A 1981 study found that “large animals” including deer represented one-quarter of annual animal collisions on interstates and country roads. Large animals tend to cause worse accidents resulting in greater property damage and potentially more serious injuries to human beings (not to mention the animals themselves).
During the autumn, when the colors of fall lure many new tourists to our state, the risk of hitting a deer is highest. The fall happens to be mating season, a time when male deer especially have more “pressing” matters to consider than avoiding oncoming traffic. Visitors on our roads and even locals can quickly see a scenic outing turn ugly, even heartbreaking.
Biologist Rob Found of the University of Alberta, in Edmonton, Canada, says that late October through early December is the peak of the mating season when “males are so focused on mating, they’re not thinking straight.” Found says, “They’re looking for mates and for other males to fight.”
Other animals commonly involved with vehicle collisions include cattle, moose, horses and dogs.
Warning signs and ways to protect yourself from an animal-vehicle collision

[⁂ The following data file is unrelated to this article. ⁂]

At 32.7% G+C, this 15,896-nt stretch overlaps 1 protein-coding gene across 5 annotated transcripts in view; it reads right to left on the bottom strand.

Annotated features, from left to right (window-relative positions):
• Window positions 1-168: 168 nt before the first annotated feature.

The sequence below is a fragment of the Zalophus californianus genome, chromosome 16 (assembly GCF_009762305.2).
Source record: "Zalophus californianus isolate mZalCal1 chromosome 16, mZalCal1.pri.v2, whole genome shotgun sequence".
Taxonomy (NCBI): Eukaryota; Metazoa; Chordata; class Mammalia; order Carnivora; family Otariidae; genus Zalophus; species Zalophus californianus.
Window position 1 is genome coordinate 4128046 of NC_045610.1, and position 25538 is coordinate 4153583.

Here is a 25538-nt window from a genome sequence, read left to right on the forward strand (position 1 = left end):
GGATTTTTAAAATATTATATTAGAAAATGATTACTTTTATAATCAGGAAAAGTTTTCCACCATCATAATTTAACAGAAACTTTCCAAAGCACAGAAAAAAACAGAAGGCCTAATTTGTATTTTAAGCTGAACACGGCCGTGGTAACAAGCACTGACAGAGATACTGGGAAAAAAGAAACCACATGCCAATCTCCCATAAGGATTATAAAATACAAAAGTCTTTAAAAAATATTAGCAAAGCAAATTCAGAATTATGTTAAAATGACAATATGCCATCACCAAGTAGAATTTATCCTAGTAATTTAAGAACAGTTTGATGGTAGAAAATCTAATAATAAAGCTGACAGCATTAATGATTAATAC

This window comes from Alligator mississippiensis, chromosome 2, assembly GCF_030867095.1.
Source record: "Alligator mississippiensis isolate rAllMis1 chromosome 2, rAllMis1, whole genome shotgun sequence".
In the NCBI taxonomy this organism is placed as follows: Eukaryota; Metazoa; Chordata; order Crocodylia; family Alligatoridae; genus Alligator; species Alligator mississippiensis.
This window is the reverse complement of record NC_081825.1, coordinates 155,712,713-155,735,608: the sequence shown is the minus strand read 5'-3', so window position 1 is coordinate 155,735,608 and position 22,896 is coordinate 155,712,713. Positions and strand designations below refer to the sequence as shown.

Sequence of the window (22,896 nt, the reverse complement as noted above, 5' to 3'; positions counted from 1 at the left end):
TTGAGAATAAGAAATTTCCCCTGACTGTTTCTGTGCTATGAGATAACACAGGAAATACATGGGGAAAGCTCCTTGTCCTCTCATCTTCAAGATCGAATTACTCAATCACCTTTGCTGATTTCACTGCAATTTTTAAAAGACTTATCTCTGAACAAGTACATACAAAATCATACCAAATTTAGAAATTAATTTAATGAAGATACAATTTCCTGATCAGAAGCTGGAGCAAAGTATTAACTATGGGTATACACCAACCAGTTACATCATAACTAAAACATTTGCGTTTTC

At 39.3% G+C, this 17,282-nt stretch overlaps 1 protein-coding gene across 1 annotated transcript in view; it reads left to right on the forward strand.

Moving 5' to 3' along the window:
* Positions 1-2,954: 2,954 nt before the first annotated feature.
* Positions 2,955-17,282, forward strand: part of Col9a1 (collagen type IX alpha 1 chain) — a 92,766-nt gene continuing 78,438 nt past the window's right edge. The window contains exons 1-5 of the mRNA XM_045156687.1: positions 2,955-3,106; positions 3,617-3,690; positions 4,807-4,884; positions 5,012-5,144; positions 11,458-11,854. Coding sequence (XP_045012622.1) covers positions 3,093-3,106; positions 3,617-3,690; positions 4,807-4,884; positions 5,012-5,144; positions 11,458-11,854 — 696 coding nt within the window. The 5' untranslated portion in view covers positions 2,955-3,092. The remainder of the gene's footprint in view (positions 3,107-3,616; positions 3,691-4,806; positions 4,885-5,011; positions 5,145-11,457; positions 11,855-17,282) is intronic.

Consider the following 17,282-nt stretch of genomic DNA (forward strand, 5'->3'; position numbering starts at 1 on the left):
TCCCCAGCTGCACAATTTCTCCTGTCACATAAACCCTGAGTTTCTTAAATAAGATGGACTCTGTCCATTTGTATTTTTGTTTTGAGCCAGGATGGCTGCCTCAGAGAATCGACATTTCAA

There are certain safety measures that you can take to protect yourself from an animal-caused accident.
The following risk factors raise the likelihood of colliding with a deer or other animal:
- When there are not a lot of big trucks around: researchers believe the presence of 18-wheelers on highways actually increases the alertness of surrounding drivers of passenger cars and may also ward off animals, too.
- When the speed limit is above 50 mph, reducing reaction times.
- When there are fewer lanes.
- When the median is 6 feet wide or narrower.
How an animal-collision/car accident lawyer can help
In instances when an animal hits your car, car insurance coverage can be minimal and insufficient to cover both the damage to your vehicle as well as personal injury-related costs.
In addition to the damage done to your vehicle, there are instances when an animal collision causes a pile-up of several vehicles or damage to nearby private property. In such cases, questions of liability can quickly become pressing, demanding the insights and representation of a trustworthy lawyer to represent your best interests. If you find yourself in these unfortunate circumstances, the personal injury lawyers of Hardy, Wolf & Downing are only a phone call away. Call us for a free, no-strings-attached consultation: 1-800-INJURED.
- Portland Press Herald, Moose-car collisions in Maine decreasing, but danger remains http://www.pressherald.com/2014/07/10/moose-car-collisions-down-in-maine-but-still-scary/
- USA Today, “Deer-car collisions increase this time of year,” http://usatoday30.usatoday.com/news/nation/story/2011-10-31/deer-car-accidents-rise/51019604/1
- Wikipedia, “Vehicle Collisions,” http://en.wikipedia.org/wiki/Deer%E2%80%93vehicle_collisions
- State Farm, Watch Out of Animals in the Road http://learningcenter.statefarm.com/safety-2/auto-2/watch-out-for-animals-in-the-road/